In this new monthly series, Jagwire will feature a cadet who is enrolled in Augusta University’s ROTC program and a member of the Jaguar Army ROTC Battalion.
Where are you from and what high school did you attend?
I was born in El Paso, Texas, but I moved to Grovetown, Georgia, in 2003 because my father (who served in the Army) got stationed at Fort Gordon. I attended Grovetown High School.
Why did you choose to attend Augusta University?
I decided to attend Augusta University because it was close to home, and I would be able to attend school while also gaining support from my family and giving my family support.
How did you become interested in the ROTC/military?
Throughout high school, my father always talked with me about either going to West Point or joining a college ROTC program, so since high school I had joining the military in mind. Toward the end of my sophomore year of college, I wanted to enhance my career opportunities while also helping others, so I decided to join Augusta University’s ROTC program.
Why did you choose to pursue the degree that you’ve selected?
I am pursuing a degree in psychology and I hope to become a pediatric psychopathologist. I chose psychology because I am very interested in how and why people think, and because there is a need for psychologists, especially child psychologists.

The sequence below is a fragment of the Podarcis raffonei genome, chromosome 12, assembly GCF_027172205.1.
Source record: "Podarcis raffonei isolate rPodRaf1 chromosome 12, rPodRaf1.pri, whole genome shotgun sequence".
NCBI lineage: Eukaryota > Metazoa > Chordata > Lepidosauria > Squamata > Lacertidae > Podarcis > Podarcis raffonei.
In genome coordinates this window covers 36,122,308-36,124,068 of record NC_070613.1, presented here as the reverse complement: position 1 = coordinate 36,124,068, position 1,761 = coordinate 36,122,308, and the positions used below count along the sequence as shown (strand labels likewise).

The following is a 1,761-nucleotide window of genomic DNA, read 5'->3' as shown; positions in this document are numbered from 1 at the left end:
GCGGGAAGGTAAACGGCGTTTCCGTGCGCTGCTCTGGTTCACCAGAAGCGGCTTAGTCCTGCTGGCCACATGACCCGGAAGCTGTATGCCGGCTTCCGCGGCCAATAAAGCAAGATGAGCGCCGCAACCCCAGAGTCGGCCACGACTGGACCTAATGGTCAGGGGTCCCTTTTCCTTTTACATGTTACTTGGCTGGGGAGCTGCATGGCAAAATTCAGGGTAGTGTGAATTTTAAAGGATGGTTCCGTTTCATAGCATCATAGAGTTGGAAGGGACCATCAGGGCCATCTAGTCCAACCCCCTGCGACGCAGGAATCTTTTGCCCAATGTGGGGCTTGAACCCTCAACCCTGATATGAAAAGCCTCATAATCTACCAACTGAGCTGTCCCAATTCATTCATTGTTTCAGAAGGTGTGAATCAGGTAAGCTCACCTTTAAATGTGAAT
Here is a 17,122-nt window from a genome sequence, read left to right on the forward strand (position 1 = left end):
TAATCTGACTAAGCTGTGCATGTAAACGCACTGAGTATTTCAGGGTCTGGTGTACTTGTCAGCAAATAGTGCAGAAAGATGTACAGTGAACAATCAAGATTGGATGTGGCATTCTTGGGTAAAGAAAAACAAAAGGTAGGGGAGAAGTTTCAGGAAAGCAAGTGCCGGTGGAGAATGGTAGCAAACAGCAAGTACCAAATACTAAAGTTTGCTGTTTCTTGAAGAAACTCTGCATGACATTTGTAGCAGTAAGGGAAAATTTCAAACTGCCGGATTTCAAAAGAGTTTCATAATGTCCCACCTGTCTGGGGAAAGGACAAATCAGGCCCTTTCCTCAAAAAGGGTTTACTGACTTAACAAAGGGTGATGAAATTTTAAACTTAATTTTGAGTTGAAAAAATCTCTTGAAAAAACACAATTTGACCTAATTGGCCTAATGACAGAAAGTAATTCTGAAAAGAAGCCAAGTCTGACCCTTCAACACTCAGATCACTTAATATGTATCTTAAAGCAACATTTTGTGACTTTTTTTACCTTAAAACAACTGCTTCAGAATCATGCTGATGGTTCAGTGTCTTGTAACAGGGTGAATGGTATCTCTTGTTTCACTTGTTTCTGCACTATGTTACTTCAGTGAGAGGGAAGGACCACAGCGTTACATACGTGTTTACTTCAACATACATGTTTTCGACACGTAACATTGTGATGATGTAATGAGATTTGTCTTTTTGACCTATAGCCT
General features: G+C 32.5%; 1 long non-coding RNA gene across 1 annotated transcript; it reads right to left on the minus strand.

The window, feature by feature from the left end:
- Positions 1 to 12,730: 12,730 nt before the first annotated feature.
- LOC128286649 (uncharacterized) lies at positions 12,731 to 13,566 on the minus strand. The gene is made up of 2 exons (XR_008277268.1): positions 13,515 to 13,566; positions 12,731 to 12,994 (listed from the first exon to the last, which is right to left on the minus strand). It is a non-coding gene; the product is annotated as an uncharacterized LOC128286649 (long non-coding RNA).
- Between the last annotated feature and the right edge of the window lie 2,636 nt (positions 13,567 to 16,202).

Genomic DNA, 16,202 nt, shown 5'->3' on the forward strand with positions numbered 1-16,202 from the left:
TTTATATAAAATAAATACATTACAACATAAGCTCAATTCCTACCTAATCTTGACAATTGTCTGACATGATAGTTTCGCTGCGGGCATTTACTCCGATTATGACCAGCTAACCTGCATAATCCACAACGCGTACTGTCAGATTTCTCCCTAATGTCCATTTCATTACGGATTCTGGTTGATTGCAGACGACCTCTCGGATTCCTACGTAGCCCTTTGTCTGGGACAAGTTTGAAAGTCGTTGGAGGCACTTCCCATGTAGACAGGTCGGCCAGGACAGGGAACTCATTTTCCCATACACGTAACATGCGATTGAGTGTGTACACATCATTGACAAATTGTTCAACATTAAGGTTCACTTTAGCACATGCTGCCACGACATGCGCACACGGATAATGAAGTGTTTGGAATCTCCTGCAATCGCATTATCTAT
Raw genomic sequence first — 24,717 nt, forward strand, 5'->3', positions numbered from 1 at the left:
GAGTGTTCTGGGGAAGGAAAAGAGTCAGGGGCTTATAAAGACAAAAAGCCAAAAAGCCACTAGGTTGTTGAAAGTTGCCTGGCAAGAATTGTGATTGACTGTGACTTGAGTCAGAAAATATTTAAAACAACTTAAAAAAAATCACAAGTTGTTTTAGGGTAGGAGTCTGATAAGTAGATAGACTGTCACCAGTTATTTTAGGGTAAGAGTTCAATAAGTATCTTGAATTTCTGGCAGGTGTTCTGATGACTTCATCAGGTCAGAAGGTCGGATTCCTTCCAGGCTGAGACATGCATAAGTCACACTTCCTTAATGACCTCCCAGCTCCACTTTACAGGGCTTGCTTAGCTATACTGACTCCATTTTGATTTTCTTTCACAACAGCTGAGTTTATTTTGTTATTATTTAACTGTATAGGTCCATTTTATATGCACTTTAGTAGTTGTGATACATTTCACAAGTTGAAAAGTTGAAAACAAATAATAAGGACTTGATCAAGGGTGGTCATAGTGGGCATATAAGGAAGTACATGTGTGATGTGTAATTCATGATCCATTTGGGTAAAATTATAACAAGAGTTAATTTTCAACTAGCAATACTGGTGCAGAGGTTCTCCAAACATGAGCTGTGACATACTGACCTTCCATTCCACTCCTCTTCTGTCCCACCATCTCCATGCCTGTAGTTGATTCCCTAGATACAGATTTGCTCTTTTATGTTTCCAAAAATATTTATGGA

What are your long-term plans for the military?
Currently, I am interested in going into the Reserves or the National Guard, and I plan to serve at least eight years. I am working hard to become an officer in either the Medical Service Corps — where I hope to become a clinical psychologist to support my fellow brothers and sisters in uniform — or the Adjutant General Corps.
What is one of the biggest misconceptions of being in the ROTC?
One of the biggest misconceptions of being in ROTC is that it is a very easy way to pay for college. Earning and keeping the ROTC scholarship and contracting is not an easy process, because it takes hard work to come out and push yourself to pass the physical fitness test or to go to basic camp. It also takes consistent commitment, dedication, and discipline to be successful in ROTC.
Use one word to describe cadet life.
What has been the hardest adjustment to preparing for the military?
The hardest adjustment for me would have to be learning how to balance my responsibilities as a cadet, my course work, my job, and my responsibilities as a sister to my siblings.
What are you most excited about now that you are a part of Jaguar Nation and the Jaguar Battalion?
I am excited to be a part of shaping the new cadets’ experiences and having the ability to learn how to efficiently lead others to make every mission successful.
Use one word to sum up your experience as a Jaguar?